August 22, 2013
A UN watchdog has called on Australia to release 46 refugees being held in indefinite detention, labelling it cruel and arbitrary.
The UN Human Rights Committee has slammed Australia’s treatment of the group, saying the country broke global human rights rules by denying the group a chance to challenge their detention.
In a review of complaints from the refugees – 42 Sri Lankan Tamils, three Rohingya Muslims from Myanmar and a Kuwaiti – the committee said the detention was arbitrary and broke the International Covenant on Civil and Political Rights.
“Australia’s indefinite detention of 46 recognised refugees on security grounds amounted to cruel, inhuman and degrading treatment, inflicting serious psychological harm on them,” the committee said in a statement.
The plaintiffs arrived at Australia’s remote Christmas Island between March 2009 and December 2010.
Despite being recognised as refugees, who could not be sent home, they were kept in immigration detention centres on Christmas Island and mainland Australia because the Australia’s intelligence organisation ASIO deemed them a security risk.
They filed their UN complaints in 2011 and 2012 and seven have since been released.
The committee, comprising 18 human rights experts, said Australia is obliged release the people and should offer them compensation and rehabilitation.
“The committee reached its conclusion based principally on the fact that the refugees were not told the reasons for the negative security assessment and so were unable to mount a legal challenge to their indefinite detention,” the UN body said.
While Australia told the committee that releasing classified details would compromise the assessment system and national security, it nonetheless explained that they posed one or more of three specific risks.
The risks included the threat of fomenting violence in Australia, providing a save haven for organisations to prepare attacks against their homeland’s government and raising funds in Australia for foreign terrorists.
Australia not bound by committee’s finding
Ben Saul, a professor of international law at the University of Sydney, worked on the cases and says the findings are not legally binding in the same way as a court decision as in Australia.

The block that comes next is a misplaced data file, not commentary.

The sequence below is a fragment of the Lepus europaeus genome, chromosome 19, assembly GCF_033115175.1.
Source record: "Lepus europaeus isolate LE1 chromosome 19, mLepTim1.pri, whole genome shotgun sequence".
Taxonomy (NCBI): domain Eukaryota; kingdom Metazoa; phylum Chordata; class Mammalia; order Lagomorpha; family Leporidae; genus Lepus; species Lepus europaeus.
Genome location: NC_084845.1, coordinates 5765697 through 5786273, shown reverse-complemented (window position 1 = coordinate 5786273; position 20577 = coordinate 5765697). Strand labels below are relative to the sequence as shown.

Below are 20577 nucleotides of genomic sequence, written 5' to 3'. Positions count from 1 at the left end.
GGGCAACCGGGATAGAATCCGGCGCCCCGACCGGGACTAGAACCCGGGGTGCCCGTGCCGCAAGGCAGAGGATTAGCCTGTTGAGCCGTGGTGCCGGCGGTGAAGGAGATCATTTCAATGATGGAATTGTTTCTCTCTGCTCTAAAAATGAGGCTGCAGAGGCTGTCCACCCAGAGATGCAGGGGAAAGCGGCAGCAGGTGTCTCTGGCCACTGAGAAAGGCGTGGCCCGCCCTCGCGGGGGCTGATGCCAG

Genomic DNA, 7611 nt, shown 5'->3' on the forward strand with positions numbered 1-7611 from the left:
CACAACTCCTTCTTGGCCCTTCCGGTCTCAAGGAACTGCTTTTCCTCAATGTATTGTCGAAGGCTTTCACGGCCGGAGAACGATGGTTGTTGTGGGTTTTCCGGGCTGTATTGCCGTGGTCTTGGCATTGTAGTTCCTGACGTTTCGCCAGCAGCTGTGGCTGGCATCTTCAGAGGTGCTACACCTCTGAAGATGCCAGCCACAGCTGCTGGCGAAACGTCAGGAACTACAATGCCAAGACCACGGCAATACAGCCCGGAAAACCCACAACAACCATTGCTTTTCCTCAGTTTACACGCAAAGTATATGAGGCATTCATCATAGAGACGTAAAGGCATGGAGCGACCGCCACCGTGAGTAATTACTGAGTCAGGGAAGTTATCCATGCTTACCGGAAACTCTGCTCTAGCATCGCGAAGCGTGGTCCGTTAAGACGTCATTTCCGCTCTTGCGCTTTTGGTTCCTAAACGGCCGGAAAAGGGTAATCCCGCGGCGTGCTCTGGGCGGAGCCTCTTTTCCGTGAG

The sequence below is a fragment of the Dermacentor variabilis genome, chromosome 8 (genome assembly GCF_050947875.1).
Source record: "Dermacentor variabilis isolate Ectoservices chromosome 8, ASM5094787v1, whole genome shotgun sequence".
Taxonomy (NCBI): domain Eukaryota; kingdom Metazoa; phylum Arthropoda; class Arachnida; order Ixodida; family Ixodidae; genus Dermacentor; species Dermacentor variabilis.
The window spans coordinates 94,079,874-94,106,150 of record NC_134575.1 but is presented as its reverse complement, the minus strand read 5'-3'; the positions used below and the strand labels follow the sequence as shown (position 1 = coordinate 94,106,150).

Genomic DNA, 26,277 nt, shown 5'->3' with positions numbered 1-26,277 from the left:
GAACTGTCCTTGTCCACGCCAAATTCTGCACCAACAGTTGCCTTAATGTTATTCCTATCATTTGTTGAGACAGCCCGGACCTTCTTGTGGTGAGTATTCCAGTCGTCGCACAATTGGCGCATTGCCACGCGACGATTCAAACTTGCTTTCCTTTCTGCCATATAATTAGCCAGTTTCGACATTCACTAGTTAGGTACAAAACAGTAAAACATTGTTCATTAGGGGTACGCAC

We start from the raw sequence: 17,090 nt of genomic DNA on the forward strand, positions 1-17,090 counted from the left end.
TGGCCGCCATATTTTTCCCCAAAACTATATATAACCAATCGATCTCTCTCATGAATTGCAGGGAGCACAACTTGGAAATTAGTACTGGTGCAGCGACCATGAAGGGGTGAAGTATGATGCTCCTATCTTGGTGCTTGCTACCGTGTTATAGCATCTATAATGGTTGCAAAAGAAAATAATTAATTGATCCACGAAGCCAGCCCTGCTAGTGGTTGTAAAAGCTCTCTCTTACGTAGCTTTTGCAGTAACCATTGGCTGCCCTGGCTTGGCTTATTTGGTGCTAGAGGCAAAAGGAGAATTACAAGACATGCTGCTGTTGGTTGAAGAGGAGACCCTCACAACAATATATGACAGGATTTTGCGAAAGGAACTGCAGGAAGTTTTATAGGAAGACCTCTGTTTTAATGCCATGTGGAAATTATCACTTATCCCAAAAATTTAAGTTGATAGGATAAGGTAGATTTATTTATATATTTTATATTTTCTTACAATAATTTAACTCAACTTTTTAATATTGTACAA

“All in all, the committee has found that Australia has committed almost 150 violations of its international treaty obligation,” he said.
“So these are commitments which Australia has voluntarily consented to by signing the international human rights treaties, this is the largest case of its kind ever decided against Australia in a procedural which Australia itself has agreed to.”
Despite the findings, Professor Saul says it does remain open to the Government to thumb its nose at the committee.
The committee has called on Australia to implement, in good faith, the treaty commitments which Australia itself has agreed to.Professor Ben Saul
“As an independent body of renowned legal experts, its decisions about the interpretation of Australia’s human right obligations are widely regarded as authoritative and highly persuasive,” Professor Saul said.
“Of course Australia is bound by the underlying treaty obligations which the, the breaches of which the committee has identified.
“So for that reason the committee has called on Australia to implement in good faith the treaty commitments which Australia itself has agreed to.”
Professor Saul said between 40 and 60 people were still being held under these circumstances, in indefinite detention and most of them have been there for about four years.
“Most of them have been there for about four years and counting, which is a pretty dramatic period of time,” he said.
“And most of them are going nowhere, the High Court in Australia won’t agree to release them, no other country will take them, precisely because Australia says they’re a security risk of some kind.
“So they’re stuck in this limbo where they don’t know the case against them.”